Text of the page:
We invite you to participate in a crowdsourced, interactive, Bay-wide initiative to gather critical data on the waterways you love. Water Reporter enables citizens to share information on recreational experiences and report local pollution in their community. The data that is gathered is used to map, prioritize, and expedite restoration action.
Getting involved is simple—download the app and take it with you on a hike, bike ride, or paddling trip. If you run into a large scale trash dump, come across cows standing in the stream, or anything you feel doesn’t look right use Water Reporter to take some photos, tag a few attributes, and send it to our network of partners for follow up.
Activity and pollution data are shared through a live community map that is a living depiction of how and where people are using the rivers and tributaries of the Bay watershed and where local stream restoration must occur.
What's the fate of my report?I submitted a report of my adventures and/or a pollution event out on the water. Now what?
1. Your report is submitted to your local waterkeeper and our live map available on the Water Reporter Website. As we collect more activity reports, we will release informative maps that show hotspot areas for popular types of river recreation.
2. Data goes to the nearest participating Waterkeeper. If you filled out a pollution report, make sure you add your email for follow up. You can view the “Map” page in the Water Reporter Mobile App to find details about your local Waterkeeper, you can even get in touch with them directly.
3. Pollution reports are monitored and if needed your local Waterkeeper will work to remediate the area of concern. As we collect more data, we will create maps that depict the full cycle from pollution identification to remedial action.
Water Reporter and the records you submit has strong support from every angle. Our dedicated partners work hard to verify, advocate, and plan restoration initiatives with citizen water reports in mind. Our partners are river minded, pursue an outdoor oriented lifestyle, and strive to be exemplary stewards of the resource.
Potomac Riverkeeper – Created in 2000 as part of the Waterkeeper Alliance, Potomac Riverkeeper works to restore clean water to the Potomac and its tributaries through enforcement and community engagement. The 14,670 square mile drainage basin faces significant environmental threats consisting of chemical and nutrient pollution, impervious surfaces, and sewer overflows.
Brent Walls joined Potomac Riverkeeper as the new Upper Potomac River Manager in September, 2009. Brent comes to Potomac Riverkeeper with several years experience as the Watershed Coordinator at the Chester River Association. Brent worked closely with the Chester Riverkeeper, and acted as interim Riverkeeper on two occasions. He has extensive experience with conducting water quality monitoring programs, coordinating volunteers, investigating pollution, and initiating enforcement actions. Brent has a BS in Environmental Sciences and served in the US Navy. Brent lives and works in Inwood, WV.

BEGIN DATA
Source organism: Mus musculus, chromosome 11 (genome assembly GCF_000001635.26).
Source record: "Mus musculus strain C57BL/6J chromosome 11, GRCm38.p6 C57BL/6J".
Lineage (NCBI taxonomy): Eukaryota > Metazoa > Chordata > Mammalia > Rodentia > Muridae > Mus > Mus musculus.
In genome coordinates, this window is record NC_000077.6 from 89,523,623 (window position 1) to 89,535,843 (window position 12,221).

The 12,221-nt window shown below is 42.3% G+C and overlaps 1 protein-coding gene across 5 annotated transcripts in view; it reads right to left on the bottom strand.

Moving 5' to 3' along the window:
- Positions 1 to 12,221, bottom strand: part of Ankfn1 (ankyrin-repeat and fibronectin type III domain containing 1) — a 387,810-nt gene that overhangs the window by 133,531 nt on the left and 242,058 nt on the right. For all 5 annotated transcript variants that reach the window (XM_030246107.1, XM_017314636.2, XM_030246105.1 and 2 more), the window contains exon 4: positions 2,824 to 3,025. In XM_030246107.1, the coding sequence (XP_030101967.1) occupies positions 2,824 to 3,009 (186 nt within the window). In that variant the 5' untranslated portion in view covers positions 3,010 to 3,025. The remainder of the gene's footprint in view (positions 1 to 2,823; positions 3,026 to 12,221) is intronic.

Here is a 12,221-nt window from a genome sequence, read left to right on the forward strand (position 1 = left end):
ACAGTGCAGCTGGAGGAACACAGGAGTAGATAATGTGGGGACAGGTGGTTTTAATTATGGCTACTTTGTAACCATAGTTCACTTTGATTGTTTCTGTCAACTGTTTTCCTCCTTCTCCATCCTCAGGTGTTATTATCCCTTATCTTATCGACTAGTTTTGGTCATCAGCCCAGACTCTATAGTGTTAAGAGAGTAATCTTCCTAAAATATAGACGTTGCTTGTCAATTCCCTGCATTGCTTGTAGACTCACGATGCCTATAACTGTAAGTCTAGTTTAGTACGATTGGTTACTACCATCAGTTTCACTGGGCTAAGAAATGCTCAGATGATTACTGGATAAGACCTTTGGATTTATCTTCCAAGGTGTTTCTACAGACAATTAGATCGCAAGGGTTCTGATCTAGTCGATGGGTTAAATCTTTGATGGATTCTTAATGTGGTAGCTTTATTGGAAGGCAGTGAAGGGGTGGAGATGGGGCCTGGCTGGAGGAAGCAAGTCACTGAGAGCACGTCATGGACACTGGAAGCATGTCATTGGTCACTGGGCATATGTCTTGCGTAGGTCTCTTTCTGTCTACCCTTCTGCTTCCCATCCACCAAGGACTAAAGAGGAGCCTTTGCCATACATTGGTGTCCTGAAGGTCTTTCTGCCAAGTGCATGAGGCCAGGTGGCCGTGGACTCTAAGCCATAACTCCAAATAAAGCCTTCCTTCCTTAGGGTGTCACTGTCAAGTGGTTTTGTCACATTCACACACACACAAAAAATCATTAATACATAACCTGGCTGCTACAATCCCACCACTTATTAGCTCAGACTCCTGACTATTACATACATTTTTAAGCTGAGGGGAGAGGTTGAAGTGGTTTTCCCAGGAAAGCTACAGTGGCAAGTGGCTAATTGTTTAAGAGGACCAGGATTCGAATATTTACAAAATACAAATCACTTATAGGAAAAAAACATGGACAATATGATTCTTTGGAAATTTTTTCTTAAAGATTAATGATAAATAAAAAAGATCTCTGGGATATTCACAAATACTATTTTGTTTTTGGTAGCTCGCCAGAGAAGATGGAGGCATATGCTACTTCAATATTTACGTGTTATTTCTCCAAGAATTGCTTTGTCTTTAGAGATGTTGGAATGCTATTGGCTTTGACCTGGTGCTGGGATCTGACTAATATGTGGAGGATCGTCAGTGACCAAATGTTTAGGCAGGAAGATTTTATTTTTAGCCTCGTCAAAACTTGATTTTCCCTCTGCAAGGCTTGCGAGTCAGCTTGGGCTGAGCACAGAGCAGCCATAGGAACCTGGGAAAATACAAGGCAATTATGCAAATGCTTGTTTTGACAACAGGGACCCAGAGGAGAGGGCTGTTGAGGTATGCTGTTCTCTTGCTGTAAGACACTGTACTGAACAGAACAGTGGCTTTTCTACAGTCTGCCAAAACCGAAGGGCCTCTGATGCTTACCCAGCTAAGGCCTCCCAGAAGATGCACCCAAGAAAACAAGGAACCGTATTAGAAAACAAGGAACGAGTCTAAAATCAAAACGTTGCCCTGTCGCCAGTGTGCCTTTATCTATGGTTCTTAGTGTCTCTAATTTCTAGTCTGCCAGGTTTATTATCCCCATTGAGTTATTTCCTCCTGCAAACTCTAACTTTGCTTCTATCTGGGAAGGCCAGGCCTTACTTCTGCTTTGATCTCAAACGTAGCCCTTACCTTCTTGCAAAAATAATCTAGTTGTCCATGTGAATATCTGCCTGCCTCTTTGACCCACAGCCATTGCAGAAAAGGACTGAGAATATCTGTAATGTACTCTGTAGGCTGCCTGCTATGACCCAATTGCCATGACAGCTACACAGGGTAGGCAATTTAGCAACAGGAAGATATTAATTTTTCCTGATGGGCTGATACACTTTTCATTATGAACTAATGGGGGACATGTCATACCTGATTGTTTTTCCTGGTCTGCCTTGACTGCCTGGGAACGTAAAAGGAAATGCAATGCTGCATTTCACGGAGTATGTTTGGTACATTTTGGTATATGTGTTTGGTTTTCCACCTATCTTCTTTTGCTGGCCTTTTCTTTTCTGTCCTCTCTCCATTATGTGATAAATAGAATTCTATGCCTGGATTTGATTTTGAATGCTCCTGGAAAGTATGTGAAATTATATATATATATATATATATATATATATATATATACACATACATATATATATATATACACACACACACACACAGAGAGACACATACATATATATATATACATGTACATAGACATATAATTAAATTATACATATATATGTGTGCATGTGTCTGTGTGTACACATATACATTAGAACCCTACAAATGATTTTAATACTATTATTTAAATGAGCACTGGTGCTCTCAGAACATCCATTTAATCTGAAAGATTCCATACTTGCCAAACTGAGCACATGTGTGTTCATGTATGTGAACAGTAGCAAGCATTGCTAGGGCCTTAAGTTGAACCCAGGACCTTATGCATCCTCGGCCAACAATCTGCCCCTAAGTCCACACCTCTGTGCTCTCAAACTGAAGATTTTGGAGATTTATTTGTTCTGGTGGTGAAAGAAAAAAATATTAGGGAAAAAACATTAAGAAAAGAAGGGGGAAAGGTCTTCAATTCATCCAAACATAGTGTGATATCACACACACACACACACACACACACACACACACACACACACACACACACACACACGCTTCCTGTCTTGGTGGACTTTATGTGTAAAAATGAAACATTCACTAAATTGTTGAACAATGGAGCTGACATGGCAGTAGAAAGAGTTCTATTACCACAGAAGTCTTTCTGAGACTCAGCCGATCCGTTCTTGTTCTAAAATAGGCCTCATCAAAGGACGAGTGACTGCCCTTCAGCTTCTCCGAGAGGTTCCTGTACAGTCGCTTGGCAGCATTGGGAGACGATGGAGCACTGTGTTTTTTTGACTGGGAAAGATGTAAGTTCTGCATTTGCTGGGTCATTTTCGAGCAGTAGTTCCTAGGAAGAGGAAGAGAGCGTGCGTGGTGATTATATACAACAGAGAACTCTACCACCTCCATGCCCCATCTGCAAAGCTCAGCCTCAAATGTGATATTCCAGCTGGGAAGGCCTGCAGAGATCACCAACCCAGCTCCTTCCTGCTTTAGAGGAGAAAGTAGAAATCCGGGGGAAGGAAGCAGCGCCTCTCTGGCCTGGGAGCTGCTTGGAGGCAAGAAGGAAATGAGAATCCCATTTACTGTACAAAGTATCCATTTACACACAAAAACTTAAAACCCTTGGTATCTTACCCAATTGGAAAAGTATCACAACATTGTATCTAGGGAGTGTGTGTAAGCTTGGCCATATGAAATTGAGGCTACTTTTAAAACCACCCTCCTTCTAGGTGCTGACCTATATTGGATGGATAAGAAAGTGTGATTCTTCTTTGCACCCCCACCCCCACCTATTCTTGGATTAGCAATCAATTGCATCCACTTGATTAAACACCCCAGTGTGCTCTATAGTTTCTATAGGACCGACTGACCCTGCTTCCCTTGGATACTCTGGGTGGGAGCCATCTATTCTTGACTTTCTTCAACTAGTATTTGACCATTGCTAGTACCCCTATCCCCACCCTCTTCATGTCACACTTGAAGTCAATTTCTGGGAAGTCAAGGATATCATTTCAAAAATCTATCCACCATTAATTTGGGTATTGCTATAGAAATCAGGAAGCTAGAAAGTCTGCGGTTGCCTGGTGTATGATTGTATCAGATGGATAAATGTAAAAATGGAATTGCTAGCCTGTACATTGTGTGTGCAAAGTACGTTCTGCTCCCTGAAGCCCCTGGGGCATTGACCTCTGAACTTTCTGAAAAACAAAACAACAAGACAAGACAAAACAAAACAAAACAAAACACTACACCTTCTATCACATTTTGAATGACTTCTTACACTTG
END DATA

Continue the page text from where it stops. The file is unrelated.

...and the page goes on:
Matthew Logan became President & Potomac Riverkeeper in January 2013. Matt brings to this position a wealth of experience in river protection and public engagement, as well as success in running nonprofit organizations. As President of Potomac Conservancy from 1998 to 2006, Matthew secured permanent protection for over 50 properties in the Potomac watershed totaling nearly 10,000 acres and created numerous educational programs. In addition, Matthew secured the protection of six major Potomac River Islands.
Shenandoah Riverkeeper - The Shenandoah River is the largest river that flows into the Potomac River. Shenandoah Riverkeeper uses community action and enforcement to protect and restore water quality in the Shenandoah Valley for people, fish, and aquatic life.
Jeff Kelble stepped out of his fishing guide raft and into conservation work at the end of 2005 when he started the Shenandoah Riverkeeper Program and become the Shenandoah Riverkeeper.
Before he became Shenandoah Riverkeeper, Jeff worked for 8 years to build a private smallmouth bass guiding business and a bed and breakfast. After years of fish kills devastated the Shenandoah River’s fishery, Jeff decided to put down his oars to join the fight for the river and its health.
Jeff focused on investigating fish health problems and quickly became a regional expert and advocate. Jeff now spends much of his time scouring the river and the land for pollution sources and fighting to stop pollution with legal enforcement and community action.
The Chesapeake Commons is a small web cartography shop in Washington, D.C. that combines thoughtful design with new technologies to build stylish, functional maps and visuals that explain key issues related to the Chesapeake Bay ecosystem.
Viable Industries helps partners to collect more accurate data in the field, organize that data more efficiently, and visualize it in meaningful ways. Collect everything.
If you are a Waterkeeper, small watershed organization, or citizen interested in participating please get in touch with Brent.
Upper Potomac Manager
Potomac Riverkeeper Inc.
38 Willowby Ct
Bunker Hill, WV 25413
Any bugs you encounter or suggestions you have for improving the mobile app and maps we release talk to John.
Chesapeake Commons Administrator
900 17th Street, Suite 700
Washington, DC 20006